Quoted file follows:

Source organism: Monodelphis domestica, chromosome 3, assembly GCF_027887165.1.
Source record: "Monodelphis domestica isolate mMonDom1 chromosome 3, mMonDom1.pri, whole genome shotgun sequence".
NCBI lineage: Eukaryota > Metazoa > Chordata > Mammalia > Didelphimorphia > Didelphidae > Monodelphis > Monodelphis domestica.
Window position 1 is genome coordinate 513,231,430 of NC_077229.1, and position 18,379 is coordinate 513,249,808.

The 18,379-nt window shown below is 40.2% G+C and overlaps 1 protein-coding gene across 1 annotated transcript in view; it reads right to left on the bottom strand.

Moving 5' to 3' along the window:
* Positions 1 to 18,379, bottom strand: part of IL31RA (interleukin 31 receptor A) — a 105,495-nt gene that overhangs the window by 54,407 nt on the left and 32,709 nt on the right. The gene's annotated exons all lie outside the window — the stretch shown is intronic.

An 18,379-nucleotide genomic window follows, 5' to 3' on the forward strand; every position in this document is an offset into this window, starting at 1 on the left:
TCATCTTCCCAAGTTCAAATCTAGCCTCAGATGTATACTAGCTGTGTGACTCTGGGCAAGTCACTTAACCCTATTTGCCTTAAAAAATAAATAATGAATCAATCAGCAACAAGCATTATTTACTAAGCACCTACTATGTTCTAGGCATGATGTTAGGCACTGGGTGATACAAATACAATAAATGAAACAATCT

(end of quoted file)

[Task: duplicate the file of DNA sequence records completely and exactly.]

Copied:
Source organism: Monodelphis domestica, chromosome 3, assembly GCF_027887165.1.
Source record: "Monodelphis domestica isolate mMonDom1 chromosome 3, mMonDom1.pri, whole genome shotgun sequence".
NCBI lineage: Eukaryota > Metazoa > Chordata > Mammalia > Didelphimorphia > Didelphidae > Monodelphis > Monodelphis domestica.
Window position 1 is genome coordinate 513,231,430 of NC_077229.1, and position 18,379 is coordinate 513,249,808.

The 18,379-nt window shown below is 40.2% G+C and overlaps 1 protein-coding gene across 1 annotated transcript in view; it reads right to left on the bottom strand.

Moving 5' to 3' along the window:
* Positions 1 to 18,379, bottom strand: part of IL31RA (interleukin 31 receptor A) — a 105,495-nt gene that overhangs the window by 54,407 nt on the left and 32,709 nt on the right. The gene's annotated exons all lie outside the window — the stretch shown is intronic.

An 18,379-nucleotide genomic window follows, 5' to 3' on the forward strand; every position in this document is an offset into this window, starting at 1 on the left:
TCATCTTCCCAAGTTCAAATCTAGCCTCAGATGTATACTAGCTGTGTGACTCTGGGCAAGTCACTTAACCCTATTTGCCTTAAAAAATAAATAATGAATCAATCAGCAACAAGCATTATTTACTAAGCACCTACTATGTTCTAGGCATGATGTTAGGCACTGGGTGATACAAATACAATAAATGAAACAATCT